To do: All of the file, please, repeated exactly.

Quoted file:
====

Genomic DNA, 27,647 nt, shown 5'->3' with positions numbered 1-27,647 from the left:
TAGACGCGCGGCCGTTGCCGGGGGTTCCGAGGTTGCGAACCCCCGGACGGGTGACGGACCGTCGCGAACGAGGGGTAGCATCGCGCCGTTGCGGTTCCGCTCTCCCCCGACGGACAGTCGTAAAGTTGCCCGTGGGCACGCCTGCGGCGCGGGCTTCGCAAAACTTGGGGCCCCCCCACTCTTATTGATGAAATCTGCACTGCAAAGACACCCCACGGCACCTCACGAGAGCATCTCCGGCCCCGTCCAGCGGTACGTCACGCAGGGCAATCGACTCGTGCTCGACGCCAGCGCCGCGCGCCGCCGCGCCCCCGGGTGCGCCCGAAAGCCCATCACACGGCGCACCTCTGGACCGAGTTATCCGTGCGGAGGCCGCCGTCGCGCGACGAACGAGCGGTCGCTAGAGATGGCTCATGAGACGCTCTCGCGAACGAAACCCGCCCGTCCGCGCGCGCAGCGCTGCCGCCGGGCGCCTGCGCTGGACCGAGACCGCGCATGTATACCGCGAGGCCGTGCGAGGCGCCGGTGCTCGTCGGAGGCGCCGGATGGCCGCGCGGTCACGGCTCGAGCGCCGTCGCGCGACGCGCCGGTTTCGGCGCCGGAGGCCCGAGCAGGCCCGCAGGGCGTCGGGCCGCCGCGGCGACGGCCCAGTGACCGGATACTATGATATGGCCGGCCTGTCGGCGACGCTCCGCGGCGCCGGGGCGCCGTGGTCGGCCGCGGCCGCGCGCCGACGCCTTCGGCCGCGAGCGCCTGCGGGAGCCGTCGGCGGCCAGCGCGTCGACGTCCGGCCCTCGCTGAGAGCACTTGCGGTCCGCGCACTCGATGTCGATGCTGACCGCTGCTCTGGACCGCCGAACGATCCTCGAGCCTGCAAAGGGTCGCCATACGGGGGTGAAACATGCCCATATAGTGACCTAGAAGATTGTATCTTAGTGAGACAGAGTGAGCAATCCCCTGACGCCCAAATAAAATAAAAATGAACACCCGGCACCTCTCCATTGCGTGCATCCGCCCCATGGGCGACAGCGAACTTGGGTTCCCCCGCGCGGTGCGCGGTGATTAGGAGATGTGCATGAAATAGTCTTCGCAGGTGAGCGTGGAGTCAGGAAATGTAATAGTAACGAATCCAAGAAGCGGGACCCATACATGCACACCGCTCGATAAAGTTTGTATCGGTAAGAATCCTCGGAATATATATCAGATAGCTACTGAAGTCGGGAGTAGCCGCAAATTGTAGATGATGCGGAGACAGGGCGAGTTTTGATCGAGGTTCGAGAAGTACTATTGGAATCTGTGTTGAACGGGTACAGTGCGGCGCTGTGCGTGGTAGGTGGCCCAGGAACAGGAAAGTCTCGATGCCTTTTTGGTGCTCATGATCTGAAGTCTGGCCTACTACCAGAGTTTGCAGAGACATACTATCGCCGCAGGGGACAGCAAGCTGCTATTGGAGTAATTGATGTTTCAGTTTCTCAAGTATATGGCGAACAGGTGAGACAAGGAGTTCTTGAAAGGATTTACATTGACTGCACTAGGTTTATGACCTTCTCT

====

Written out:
Genomic DNA, 27,647 nt, shown 5'->3' with positions numbered 1-27,647 from the left:
TAGACGCGCGGCCGTTGCCGGGGGTTCCGAGGTTGCGAACCCCCGGACGGGTGACGGACCGTCGCGAACGAGGGGTAGCATCGCGCCGTTGCGGTTCCGCTCTCCCCCGACGGACAGTCGTAAAGTTGCCCGTGGGCACGCCTGCGGCGCGGGCTTCGCAAAACTTGGGGCCCCCCCACTCTTATTGATGAAATCTGCACTGCAAAGACACCCCACGGCACCTCACGAGAGCATCTCCGGCCCCGTCCAGCGGTACGTCACGCAGGGCAATCGACTCGTGCTCGACGCCAGCGCCGCGCGCCGCCGCGCCCCCGGGTGCGCCCGAAAGCCCATCACACGGCGCACCTCTGGACCGAGTTATCCGTGCGGAGGCCGCCGTCGCGCGACGAACGAGCGGTCGCTAGAGATGGCTCATGAGACGCTCTCGCGAACGAAACCCGCCCGTCCGCGCGCGCAGCGCTGCCGCCGGGCGCCTGCGCTGGACCGAGACCGCGCATGTATACCGCGAGGCCGTGCGAGGCGCCGGTGCTCGTCGGAGGCGCCGGATGGCCGCGCGGTCACGGCTCGAGCGCCGTCGCGCGACGCGCCGGTTTCGGCGCCGGAGGCCCGAGCAGGCCCGCAGGGCGTCGGGCCGCCGCGGCGACGGCCCAGTGACCGGATACTATGATATGGCCGGCCTGTCGGCGACGCTCCGCGGCGCCGGGGCGCCGTGGTCGGCCGCGGCCGCGCGCCGACGCCTTCGGCCGCGAGCGCCTGCGGGAGCCGTCGGCGGCCAGCGCGTCGACGTCCGGCCCTCGCTGAGAGCACTTGCGGTCCGCGCACTCGATGTCGATGCTGACCGCTGCTCTGGACCGCCGAACGATCCTCGAGCCTGCAAAGGGTCGCCATACGGGGGTGAAACATGCCCATATAGTGACCTAGAAGATTGTATCTTAGTGAGACAGAGTGAGCAATCCCCTGACGCCCAAATAAAATAAAAATGAACACCCGGCACCTCTCCATTGCGTGCATCCGCCCCATGGGCGACAGCGAACTTGGGTTCCCCCGCGCGGTGCGCGGTGATTAGGAGATGTGCATGAAATAGTCTTCGCAGGTGAGCGTGGAGTCAGGAAATGTAATAGTAACGAATCCAAGAAGCGGGACCCATACATGCACACCGCTCGATAAAGTTTGTATCGGTAAGAATCCTCGGAATATATATCAGATAGCTACTGAAGTCGGGAGTAGCCGCAAATTGTAGATGATGCGGAGACAGGGCGAGTTTTGATCGAGGTTCGAGAAGTACTATTGGAATCTGTGTTGAACGGGTACAGTGCGGCGCTGTGCGTGGTAGGTGGCCCAGGAACAGGAAAGTCTCGATGCCTTTTTGGTGCTCATGATCTGAAGTCTGGCCTACTACCAGAGTTTGCAGAGACATACTATCGCCGCAGGGGACAGCAAGCTGCTATTGGAGTAATTGATGTTTCAGTTTCTCAAGTATATGGCGAACAGGTGAGACAAGGAGTTCTTGAAAGGATTTACATTGACTGCACTAGGTTTATGACCTTCTCT